Another last jab I’ll twist into this critical rant, is that all the TV screens together with the Ikea furnishings make some parts of the place feel like an airport lounge.  And what’s up with the Vietnamese-esque hanging wicker and cane lamps? Someone pointed out to me that Florence has a unique history with basket weaving (think fiasco!) so why would they choose these decorations that obviously look like more Ikea accoutrements when the market is supposed to represent Florentine traditions, albeit with a modern twist? I know it probably came down to the almighty budget and this one is probably a harsher criticism than necessary but I just had to say it.

I must give some positive vibes somewhere in this post. The pizzeria Sud: go. Just go. The manager is really sweet and it rubs off on his staff. The pizza is pretty damn super as it is the same masterminds behind Caffe Italiano (one of the best pizzerias in Florence, hands-down).  And they make a cheesecake which rocks my world. And I usually never go crazy for cheesecake. It’s something so creamy, full of flavor and texture and cosmically delicious.

Also, the barmen? Oh, hello. Not bad eye candy, ladies! Those little vests, wannabe speakeasy vibe and hipster hats can serve me mass-produced beer anytime of the day.  A side note because I’m starting to get too nice: why the heck aren’t they showcasing more artisan, Italian beers on tap??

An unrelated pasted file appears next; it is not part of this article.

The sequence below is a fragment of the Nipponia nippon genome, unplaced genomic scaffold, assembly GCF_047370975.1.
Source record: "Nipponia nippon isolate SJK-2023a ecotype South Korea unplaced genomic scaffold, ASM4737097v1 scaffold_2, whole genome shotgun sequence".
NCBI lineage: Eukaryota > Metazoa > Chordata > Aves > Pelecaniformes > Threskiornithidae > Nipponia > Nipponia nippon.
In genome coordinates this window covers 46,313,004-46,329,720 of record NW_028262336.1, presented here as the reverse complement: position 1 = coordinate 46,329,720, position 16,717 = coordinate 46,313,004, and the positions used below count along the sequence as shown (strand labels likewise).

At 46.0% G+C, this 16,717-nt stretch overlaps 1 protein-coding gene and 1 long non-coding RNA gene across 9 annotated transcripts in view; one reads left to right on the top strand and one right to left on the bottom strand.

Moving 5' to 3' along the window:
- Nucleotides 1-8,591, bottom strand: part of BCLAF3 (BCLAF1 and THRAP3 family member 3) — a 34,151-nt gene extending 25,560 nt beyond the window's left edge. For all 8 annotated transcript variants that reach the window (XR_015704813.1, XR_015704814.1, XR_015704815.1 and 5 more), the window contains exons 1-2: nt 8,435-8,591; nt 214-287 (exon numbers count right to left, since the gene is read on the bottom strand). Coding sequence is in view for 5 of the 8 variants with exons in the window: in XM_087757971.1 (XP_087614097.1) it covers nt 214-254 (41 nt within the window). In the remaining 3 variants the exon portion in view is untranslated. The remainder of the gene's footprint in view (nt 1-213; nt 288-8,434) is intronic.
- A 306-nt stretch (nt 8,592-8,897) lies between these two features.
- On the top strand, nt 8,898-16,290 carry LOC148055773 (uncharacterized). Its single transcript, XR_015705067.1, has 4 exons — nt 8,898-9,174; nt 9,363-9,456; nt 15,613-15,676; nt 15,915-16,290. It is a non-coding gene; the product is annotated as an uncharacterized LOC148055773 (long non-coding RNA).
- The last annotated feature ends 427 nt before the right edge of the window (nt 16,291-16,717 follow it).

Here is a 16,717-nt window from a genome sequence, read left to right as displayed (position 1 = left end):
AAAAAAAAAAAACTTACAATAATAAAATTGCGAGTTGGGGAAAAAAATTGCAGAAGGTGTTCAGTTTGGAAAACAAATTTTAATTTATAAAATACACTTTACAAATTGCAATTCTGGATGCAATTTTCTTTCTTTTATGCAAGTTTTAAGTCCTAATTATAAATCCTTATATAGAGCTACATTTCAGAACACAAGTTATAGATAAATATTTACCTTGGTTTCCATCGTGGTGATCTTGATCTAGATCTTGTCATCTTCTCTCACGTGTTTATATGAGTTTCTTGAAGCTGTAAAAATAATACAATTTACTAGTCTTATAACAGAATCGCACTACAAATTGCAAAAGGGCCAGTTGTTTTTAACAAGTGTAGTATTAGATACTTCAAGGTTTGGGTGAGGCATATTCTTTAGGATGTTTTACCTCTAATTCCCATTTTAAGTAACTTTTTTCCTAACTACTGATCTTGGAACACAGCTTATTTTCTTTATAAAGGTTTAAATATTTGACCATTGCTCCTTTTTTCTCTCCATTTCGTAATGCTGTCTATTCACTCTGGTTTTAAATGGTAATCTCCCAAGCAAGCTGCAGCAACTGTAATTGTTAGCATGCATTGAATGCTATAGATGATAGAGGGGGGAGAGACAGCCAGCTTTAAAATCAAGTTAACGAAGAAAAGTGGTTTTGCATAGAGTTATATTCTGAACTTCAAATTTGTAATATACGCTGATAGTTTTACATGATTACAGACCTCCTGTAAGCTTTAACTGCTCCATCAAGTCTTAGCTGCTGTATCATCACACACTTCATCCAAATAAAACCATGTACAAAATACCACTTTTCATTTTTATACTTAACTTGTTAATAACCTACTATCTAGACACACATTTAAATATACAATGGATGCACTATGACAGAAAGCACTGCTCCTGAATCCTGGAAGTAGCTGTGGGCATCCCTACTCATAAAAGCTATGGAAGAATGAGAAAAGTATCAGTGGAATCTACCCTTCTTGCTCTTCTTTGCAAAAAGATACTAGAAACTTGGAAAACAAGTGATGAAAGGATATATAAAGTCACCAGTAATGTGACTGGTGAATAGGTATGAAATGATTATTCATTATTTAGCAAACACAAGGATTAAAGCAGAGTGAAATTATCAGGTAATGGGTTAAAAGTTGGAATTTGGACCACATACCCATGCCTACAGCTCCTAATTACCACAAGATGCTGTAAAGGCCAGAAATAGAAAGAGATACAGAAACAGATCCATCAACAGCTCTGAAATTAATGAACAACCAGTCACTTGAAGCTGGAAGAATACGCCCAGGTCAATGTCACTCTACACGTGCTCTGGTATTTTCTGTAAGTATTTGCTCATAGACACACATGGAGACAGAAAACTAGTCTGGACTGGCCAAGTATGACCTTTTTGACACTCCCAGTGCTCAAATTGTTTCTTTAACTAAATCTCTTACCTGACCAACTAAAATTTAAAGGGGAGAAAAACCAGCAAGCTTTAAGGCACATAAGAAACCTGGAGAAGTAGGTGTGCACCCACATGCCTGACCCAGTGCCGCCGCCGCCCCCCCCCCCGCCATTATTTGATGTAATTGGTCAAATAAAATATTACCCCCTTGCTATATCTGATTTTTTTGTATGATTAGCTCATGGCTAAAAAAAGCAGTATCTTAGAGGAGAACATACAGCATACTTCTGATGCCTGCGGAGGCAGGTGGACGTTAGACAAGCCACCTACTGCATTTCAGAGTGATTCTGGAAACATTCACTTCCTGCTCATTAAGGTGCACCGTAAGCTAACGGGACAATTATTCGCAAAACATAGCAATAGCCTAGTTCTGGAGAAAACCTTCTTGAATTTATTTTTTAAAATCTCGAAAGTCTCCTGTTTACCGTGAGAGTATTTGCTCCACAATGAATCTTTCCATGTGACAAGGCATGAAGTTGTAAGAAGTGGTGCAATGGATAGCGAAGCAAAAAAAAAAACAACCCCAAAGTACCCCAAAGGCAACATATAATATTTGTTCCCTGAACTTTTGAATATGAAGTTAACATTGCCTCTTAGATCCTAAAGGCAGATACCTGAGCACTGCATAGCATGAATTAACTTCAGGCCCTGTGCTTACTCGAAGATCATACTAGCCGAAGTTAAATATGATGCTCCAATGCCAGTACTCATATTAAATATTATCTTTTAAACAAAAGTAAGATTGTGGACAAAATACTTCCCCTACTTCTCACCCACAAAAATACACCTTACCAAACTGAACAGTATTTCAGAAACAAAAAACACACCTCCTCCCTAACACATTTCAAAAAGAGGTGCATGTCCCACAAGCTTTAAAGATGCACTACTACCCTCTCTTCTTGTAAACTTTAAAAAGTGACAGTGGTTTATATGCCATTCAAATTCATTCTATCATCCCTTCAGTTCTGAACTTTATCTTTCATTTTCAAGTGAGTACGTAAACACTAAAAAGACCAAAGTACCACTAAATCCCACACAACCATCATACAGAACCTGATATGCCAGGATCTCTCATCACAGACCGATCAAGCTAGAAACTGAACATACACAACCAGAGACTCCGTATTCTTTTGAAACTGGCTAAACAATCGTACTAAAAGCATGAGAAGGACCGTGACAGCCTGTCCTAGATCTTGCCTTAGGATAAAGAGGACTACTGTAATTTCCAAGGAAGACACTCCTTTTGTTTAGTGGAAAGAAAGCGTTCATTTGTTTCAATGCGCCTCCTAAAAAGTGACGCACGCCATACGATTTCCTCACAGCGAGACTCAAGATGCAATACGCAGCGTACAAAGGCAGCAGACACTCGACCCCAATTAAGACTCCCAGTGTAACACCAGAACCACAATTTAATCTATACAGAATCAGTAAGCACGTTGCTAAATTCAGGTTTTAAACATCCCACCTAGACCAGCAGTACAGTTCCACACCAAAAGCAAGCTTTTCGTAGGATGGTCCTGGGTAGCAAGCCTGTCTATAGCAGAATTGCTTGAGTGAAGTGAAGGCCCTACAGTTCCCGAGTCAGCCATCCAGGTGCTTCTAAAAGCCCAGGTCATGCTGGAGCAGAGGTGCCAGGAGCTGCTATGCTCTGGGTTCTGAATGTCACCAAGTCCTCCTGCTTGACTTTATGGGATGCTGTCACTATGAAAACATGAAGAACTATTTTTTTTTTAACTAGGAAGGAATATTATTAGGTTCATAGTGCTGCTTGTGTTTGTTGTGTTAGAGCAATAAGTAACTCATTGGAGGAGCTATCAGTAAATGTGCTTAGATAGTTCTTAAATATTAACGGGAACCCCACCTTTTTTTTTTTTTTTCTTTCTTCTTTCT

The final verdict: I will still go. I’ll just avoid the places I ripped into. The cheesemongers look promising as does the meat stand that serves up mean tagliere charcuterie boards and my favorite: steak tartare. And I am at the end of the day, glad they are there to represent modern Italian food culture in such a traditional location while also being one of the few spots in Florence that breathes a European air.

In fierce criticism,

Curious Appetite

 

 

 

White wine pairing tips for cheesy, saucey foods.

I live in Florence and summer has indeed arrived. Except for today. Which is why I am not a sweaty mess and why I can even stand to be near my computer. It’s so funny to see my friends in Seattle through the social media webs wearing light spring jackets and here I am pushing the envelope basically trying to see how much I can get away with not wearing and pondering how sheer I can really get away with because I feel like I am going to die if I wear anything other than a gel pack of ice. I am exaggerating, after all I could be in Cairo where it’s like 110  degrees. Anyways, I digress as usual.